The Safe Space at TPCH
Supporting people to recover from crisis
The Prince Charles Hospital (TPCH) is one of the first hospitals in Queensland to pilot a crisis support space – a “safe space” – aimed at improving our response to people experiencing mental health crises.
Opened in January 2021, the new ‘Safe Space’ provides a dedicated, non-clinical, home-like area for people who are currently experiencing, or are at risk of developing, a mental health crisis, to allow timely intervention and compassionate care.
TPCH’s Emergency Department (ED) currently sees many individuals who present in a mentally vulnerable state, seeking care and support. Being able to assist these individuals in an alternative location, with both peer and clinical support, means they can receive help earlier and subsequently prevent the risk of their situation becoming critical.
The Safe Space is in close proximity to ED, next to the Common Good Café. It is only accessible via swipe card, so people need to be accompanied by a staff member.
The service operates outside of normal business hours from 2:00pm – 8.00pm, Monday to Thursday and 5:00pm – 8:00pm Friday.
How is the Safe Space staffed?
The Safe Space is staffed with two peer workers and one senior mental health clinician.
Peer workers are trained support workers who can use their own lived experience of mental health challenges and recovery to support people in their own recovery journey. Working alongside the mental health clinician, peer workers are central to the Safe Space model for their ability to connect with people, develop rapport, and create a safe environment for consumers to share what they are experiencing.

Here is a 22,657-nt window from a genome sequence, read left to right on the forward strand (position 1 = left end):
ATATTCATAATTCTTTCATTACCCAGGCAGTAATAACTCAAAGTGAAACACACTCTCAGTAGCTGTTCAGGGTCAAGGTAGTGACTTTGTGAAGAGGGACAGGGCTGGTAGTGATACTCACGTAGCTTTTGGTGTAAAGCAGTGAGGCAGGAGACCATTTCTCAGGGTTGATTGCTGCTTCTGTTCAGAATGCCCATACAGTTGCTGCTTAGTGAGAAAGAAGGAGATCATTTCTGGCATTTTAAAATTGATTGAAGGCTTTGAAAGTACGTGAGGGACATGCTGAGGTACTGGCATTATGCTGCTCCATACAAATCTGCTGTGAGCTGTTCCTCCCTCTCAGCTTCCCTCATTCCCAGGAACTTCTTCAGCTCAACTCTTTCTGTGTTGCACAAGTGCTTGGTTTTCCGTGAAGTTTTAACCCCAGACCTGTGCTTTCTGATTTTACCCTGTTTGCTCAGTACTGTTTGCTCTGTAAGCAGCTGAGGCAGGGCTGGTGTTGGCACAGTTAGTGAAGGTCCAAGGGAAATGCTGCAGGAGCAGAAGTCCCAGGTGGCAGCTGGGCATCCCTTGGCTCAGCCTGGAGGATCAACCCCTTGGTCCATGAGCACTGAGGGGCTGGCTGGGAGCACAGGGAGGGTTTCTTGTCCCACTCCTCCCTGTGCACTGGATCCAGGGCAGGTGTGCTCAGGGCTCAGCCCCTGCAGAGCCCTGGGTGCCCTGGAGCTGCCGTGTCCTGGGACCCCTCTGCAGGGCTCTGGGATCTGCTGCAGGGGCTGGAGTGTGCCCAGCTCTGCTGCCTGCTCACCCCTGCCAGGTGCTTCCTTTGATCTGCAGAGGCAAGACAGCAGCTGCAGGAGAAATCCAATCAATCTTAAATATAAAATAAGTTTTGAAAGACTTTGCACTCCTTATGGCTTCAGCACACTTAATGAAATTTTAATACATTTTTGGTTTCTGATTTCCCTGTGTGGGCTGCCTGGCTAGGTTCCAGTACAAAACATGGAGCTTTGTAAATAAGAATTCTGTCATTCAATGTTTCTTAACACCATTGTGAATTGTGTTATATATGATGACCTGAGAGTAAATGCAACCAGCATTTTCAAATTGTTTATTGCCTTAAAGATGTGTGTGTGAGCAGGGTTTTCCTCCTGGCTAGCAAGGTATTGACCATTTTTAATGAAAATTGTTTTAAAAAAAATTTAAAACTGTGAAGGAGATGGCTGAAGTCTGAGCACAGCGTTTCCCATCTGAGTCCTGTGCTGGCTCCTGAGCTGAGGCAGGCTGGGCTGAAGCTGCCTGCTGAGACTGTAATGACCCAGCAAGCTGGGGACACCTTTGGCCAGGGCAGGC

Using their unique lenses of lived and professional experience, the team collaborate with consumers and carers to find their own path to wellbeing.
Suicide is the leading cause of death in Australia for people aged 15-44 years old. Nationally, in 2018, Queensland represented 26% of all deaths by suicide, the second largest number after New South Wales. Every suicide death is tragic, with far-reaching and long-lasting impacts on families, friends and communities. Suicide prevention is a priority, nationally and for Queensland. Metro North Mental Health’s Planning for Wellbeing was developed with Brisbane North PHN, consumers and community partners, to work collectively to create a better support system and targeted services to improve mental health and wellbeing. Through it, Metro North Health commits to increased investment in alternative crisis support models such as the Safe Space at TPCH. Our regional plan also contributes to the following statewide objectives:
The Shifting Minds: Queensland Mental Health Alcohol and Other Drugs Strategic Plan 2018-2023 (Shifting Minds) aims to deliver a mental health, alcohol and other drugs, and suicide prevention system that is truly comprehensive, integrated and recovery orientated. Shifting Minds has three focus areas: better lives for those with a lived experience, investing early to save, and whole-of-system improvement through shared leadership and accountability.